If that is the case for interpretation services, it could lead to providers investing in software for languages that they may never come across in their local patient mix. This could be especially difficult for small, independent physician groups. It's important to remember that Section 1557 is an unfunded mandate. So, if a physician owns his own independent practice, making $90,000 per year, and has to spend $1,000 per year on language services he will never use, that's a burden that could impact care delivery. Every site of care needs to sort through these issues.

Q: The provision went into effect as of July 1, 2016, for all providers, but payers have until January 1, 2017. Why is that?

Compton-Brown: It would be easy to see that deadline and think that plans need the extra time because they're currently discriminatory, but by and large that's not the case. First of all, most plans begin coverage on January 1, so it's a natural deadline for any change in plan designs. Furthermore, it's less about fixing discriminatory benefits plans and more about making sure that specific language is in place to demonstrate compliance with Section 1557. Because the concept of nondiscrimination was written into the ACA, plans should theoretically be compliant already. Now there are specific standards that they need to meet to avoid penalty, so they will need to go through each contract with a fine-tooth comb. That takes time. There might be a few tweaks in plans here and there, but for the most part the plans themselves won't change.

Q: Did any demographic groups in particular benefit the most from this update?

Compton-Brown: The groups with the clearest wins coming from the Final Rule are transgendered individuals, those with limited English proficiency, and those with mental disabilities, since the language explicitly protects their meaningful access to care. For transgendered patients, providers are required to offer services in accordance with the patient's gender identity rather than their sex at birth. Some health care providers have sued the Obama administration over this requirement, but at the moment, the protection stands. For individuals with limited English proficiency and mental or physical disabilities, providers must use accessible communication practices.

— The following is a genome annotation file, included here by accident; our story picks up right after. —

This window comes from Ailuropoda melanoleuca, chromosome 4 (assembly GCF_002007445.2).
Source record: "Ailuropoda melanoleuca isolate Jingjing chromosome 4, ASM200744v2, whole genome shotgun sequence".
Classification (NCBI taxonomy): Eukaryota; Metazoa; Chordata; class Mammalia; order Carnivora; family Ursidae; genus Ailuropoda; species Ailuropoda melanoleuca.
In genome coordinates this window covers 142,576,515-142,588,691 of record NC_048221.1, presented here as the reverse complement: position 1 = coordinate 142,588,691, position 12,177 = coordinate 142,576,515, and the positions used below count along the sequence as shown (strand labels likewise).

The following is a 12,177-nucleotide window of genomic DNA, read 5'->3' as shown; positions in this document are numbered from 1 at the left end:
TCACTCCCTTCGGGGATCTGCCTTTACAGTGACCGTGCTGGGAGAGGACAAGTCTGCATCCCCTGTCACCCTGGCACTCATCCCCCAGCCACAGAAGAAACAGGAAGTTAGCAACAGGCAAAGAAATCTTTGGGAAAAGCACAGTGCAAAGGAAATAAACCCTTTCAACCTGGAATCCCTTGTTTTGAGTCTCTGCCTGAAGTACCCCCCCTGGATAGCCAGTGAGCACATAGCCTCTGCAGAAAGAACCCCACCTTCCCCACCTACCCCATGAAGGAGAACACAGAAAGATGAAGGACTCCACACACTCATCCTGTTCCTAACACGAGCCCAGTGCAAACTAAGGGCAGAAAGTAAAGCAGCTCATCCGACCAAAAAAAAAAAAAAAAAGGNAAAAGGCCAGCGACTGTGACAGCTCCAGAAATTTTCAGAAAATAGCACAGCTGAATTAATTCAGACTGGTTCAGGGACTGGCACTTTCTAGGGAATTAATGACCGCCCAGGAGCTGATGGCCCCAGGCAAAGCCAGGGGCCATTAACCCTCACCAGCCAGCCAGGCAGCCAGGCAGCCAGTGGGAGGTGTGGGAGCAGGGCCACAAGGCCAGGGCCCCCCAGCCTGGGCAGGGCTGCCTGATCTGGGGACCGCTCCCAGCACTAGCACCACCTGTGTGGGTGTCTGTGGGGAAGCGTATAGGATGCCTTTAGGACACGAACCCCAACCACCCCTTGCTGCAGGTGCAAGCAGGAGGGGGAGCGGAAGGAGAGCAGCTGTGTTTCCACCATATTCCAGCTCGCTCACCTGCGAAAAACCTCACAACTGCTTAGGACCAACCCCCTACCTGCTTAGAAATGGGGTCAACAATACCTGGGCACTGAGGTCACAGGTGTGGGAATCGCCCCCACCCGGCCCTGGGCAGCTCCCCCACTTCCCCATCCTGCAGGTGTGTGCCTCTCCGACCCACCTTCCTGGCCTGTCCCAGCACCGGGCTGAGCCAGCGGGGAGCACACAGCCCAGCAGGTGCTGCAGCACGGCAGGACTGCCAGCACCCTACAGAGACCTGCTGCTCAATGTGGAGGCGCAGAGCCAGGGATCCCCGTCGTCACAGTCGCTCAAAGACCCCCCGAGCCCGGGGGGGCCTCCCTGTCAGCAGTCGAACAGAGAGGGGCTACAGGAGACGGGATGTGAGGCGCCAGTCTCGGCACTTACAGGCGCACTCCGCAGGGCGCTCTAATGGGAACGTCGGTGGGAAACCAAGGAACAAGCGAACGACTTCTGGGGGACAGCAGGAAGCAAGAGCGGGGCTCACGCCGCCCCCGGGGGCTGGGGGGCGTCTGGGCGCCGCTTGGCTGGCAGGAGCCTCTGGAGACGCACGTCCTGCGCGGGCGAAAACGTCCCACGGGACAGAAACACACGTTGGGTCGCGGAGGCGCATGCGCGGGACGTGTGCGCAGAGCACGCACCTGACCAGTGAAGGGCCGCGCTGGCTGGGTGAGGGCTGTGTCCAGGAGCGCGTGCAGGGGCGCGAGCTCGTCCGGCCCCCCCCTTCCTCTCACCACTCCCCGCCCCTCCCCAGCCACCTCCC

Overall, the provision tries to be very inclusive—but for better or for worse, it leaves plenty of space for complaints to be handled on a case-by-case basis.

Take the LEP provision, for example: How do you determine whether or not a provider offered "meaningful access" to a patient, regardless of their primary language? You have to decide on a case-by-case basis. Similar challenges emerge with complaints concerning the issues of sexual orientation and religion, since neither is explicitly mentioned in 1557. Previous health care legislation around religious exemption and provider conscience stands, such as the Religious Freedom Restoration Act (RFRA), the provisions of the ACA related to abortion services, and associated regulations related to preventive health services such as contraceptives under the ACA, but the final rule offers no additional exemptions or protections.

Time will tell whether this case-by-case approach provides adequate protection for these patient groups, and how much of a burden it is for providers.